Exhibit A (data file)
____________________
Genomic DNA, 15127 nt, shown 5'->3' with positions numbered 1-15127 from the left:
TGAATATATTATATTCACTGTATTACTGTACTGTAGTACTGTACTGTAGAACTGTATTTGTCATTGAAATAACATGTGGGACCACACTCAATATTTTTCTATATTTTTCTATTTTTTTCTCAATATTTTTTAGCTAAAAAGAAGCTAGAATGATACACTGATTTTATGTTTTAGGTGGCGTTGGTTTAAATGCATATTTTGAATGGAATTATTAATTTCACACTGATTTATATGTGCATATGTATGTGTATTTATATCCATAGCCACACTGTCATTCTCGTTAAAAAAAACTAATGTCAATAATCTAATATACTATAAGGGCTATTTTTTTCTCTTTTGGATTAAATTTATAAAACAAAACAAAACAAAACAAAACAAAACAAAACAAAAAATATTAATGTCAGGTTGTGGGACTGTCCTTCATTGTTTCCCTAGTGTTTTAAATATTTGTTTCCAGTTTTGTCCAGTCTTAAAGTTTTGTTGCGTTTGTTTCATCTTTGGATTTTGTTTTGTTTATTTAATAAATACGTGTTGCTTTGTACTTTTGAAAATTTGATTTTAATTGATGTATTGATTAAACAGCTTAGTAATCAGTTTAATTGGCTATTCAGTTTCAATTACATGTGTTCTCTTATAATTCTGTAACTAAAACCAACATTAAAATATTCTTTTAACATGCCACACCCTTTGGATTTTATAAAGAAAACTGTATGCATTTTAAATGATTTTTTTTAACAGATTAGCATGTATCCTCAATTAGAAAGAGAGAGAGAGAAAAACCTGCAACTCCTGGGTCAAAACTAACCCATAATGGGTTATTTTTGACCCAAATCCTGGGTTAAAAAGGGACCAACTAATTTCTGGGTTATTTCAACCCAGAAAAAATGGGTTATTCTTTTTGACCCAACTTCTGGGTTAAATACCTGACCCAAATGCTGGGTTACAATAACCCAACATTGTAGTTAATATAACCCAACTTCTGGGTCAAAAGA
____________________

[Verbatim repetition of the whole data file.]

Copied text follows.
Genomic DNA, 15127 nt, shown 5'->3' with positions numbered 1-15127 from the left:
TGAATATATTATATTCACTGTATTACTGTACTGTAGTACTGTACTGTAGAACTGTATTTGTCATTGAAATAACATGTGGGACCACACTCAATATTTTTCTATATTTTTCTATTTTTTTCTCAATATTTTTTAGCTAAAAAGAAGCTAGAATGATACACTGATTTTATGTTTTAGGTGGCGTTGGTTTAAATGCATATTTTGAATGGAATTATTAATTTCACACTGATTTATATGTGCATATGTATGTGTATTTATATCCATAGCCACACTGTCATTCTCGTTAAAAAAAACTAATGTCAATAATCTAATATACTATAAGGGCTATTTTTTTCTCTTTTGGATTAAATTTATAAAACAAAACAAAACAAAACAAAACAAAACAAAACAAAAAATATTAATGTCAGGTTGTGGGACTGTCCTTCATTGTTTCCCTAGTGTTTTAAATATTTGTTTCCAGTTTTGTCCAGTCTTAAAGTTTTGTTGCGTTTGTTTCATCTTTGGATTTTGTTTTGTTTATTTAATAAATACGTGTTGCTTTGTACTTTTGAAAATTTGATTTTAATTGATGTATTGATTAAACAGCTTAGTAATCAGTTTAATTGGCTATTCAGTTTCAATTACATGTGTTCTCTTATAATTCTGTAACTAAAACCAACATTAAAATATTCTTTTAACATGCCACACCCTTTGGATTTTATAAAGAAAACTGTATGCATTTTAAATGATTTTTTTTAACAGATTAGCATGTATCCTCAATTAGAAAGAGAGAGAGAGAAAAACCTGCAACTCCTGGGTCAAAACTAACCCATAATGGGTTATTTTTGACCCAAATCCTGGGTTAAAAAGGGACCAACTAATTTCTGGGTTATTTCAACCCAGAAAAAATGGGTTATTCTTTTTGACCCAACTTCTGGGTTAAATACCTGACCCAAATGCTGGGTTACAATAACCCAACATTGTAGTTAATATAACCCAACTTCTGGGTCAAAAGA